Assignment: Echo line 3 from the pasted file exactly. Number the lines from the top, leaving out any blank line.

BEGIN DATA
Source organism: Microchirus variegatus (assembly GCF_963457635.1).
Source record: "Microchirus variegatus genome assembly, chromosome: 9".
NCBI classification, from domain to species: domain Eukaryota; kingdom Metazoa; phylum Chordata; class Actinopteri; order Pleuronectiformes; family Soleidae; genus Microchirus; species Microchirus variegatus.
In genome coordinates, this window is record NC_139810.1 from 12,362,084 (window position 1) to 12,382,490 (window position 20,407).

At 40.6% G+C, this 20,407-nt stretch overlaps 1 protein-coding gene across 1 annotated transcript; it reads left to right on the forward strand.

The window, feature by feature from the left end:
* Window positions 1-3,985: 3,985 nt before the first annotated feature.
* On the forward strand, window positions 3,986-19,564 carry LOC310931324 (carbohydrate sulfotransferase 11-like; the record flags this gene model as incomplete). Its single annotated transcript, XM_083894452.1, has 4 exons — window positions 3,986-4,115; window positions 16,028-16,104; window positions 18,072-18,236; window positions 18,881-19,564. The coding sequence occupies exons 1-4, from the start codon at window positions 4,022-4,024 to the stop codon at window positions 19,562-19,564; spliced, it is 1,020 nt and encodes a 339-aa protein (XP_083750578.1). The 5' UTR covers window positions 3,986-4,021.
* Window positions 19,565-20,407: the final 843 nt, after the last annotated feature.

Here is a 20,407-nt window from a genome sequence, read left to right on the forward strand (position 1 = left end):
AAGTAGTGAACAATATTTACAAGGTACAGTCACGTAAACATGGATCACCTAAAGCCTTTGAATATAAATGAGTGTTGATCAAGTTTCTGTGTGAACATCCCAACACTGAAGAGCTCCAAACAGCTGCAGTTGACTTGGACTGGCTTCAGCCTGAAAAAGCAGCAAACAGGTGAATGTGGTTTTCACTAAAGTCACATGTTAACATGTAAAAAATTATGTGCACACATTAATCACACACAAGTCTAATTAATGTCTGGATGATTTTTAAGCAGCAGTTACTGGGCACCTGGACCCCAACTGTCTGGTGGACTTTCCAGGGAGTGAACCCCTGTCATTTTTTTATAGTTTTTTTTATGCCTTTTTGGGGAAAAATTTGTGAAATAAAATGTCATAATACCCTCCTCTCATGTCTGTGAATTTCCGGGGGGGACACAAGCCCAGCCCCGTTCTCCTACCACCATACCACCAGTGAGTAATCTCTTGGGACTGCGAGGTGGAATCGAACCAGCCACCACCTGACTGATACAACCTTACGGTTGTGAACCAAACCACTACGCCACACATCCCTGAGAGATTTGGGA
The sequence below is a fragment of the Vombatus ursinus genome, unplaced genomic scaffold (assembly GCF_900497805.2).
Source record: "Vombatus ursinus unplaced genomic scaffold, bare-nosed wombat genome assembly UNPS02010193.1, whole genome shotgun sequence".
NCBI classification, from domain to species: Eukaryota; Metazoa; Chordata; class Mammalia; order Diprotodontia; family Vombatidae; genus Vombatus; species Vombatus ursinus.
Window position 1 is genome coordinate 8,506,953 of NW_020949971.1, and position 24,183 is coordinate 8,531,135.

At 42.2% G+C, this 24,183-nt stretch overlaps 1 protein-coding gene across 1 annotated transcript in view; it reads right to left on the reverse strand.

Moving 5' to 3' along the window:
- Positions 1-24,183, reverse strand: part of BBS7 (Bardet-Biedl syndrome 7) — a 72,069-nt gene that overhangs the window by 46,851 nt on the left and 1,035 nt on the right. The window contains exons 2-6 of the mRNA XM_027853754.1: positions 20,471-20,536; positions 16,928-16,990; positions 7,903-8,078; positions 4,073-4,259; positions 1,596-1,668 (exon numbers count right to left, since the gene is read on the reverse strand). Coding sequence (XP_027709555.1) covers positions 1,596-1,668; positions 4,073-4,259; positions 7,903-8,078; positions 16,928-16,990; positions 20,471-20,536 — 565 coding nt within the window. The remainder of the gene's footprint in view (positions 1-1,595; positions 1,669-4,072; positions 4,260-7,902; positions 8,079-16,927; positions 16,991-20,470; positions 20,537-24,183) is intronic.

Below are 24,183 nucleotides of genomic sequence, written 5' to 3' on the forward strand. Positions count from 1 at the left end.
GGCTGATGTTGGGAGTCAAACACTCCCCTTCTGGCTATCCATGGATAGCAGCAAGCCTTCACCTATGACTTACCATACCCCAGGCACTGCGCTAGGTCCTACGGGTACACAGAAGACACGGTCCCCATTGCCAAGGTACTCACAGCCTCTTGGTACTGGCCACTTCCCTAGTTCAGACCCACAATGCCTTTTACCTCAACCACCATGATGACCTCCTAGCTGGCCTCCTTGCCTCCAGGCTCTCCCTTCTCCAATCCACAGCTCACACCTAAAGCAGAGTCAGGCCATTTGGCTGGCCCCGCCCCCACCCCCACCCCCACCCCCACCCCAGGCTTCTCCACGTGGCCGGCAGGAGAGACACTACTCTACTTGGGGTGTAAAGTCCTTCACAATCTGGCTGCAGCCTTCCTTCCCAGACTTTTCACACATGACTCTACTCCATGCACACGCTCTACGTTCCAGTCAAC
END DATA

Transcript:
NCBI classification, from domain to species: domain Eukaryota; kingdom Metazoa; phylum Chordata; class Actinopteri; order Pleuronectiformes; family Soleidae; genus Microchirus; species Microchirus variegatus.